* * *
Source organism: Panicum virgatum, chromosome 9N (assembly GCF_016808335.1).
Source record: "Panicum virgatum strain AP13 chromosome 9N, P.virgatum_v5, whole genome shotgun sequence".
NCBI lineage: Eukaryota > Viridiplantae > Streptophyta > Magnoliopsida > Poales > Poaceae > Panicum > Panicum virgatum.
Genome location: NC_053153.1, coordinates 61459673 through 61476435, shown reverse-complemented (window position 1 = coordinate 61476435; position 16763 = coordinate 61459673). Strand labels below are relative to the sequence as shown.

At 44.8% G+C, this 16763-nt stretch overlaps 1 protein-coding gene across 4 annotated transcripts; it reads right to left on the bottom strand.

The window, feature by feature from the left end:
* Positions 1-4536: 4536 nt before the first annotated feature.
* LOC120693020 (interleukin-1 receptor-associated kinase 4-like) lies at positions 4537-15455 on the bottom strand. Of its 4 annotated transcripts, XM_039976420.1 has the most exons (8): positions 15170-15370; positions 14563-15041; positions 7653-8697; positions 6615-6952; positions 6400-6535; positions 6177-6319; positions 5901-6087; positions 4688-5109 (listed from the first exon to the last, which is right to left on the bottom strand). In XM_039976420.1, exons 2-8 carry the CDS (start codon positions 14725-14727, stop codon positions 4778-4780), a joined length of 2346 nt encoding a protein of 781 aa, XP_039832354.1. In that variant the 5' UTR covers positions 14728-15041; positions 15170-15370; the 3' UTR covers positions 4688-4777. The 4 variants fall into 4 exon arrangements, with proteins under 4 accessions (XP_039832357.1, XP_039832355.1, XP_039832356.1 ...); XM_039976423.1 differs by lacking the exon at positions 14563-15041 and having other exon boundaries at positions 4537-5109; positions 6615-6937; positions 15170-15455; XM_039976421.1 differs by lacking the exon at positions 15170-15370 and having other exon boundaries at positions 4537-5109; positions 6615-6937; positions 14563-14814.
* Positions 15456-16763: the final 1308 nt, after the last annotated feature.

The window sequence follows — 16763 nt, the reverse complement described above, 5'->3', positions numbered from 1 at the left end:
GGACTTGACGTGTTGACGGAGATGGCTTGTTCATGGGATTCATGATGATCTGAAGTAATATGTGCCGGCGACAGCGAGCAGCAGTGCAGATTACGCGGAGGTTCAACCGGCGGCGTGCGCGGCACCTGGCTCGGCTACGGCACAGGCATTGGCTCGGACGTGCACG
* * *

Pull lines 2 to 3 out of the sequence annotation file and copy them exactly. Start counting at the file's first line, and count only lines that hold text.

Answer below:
Source record: "Panicum virgatum strain AP13 chromosome 9N, P.virgatum_v5, whole genome shotgun sequence".
NCBI lineage: Eukaryota > Viridiplantae > Streptophyta > Magnoliopsida > Poales > Poaceae > Panicum > Panicum virgatum.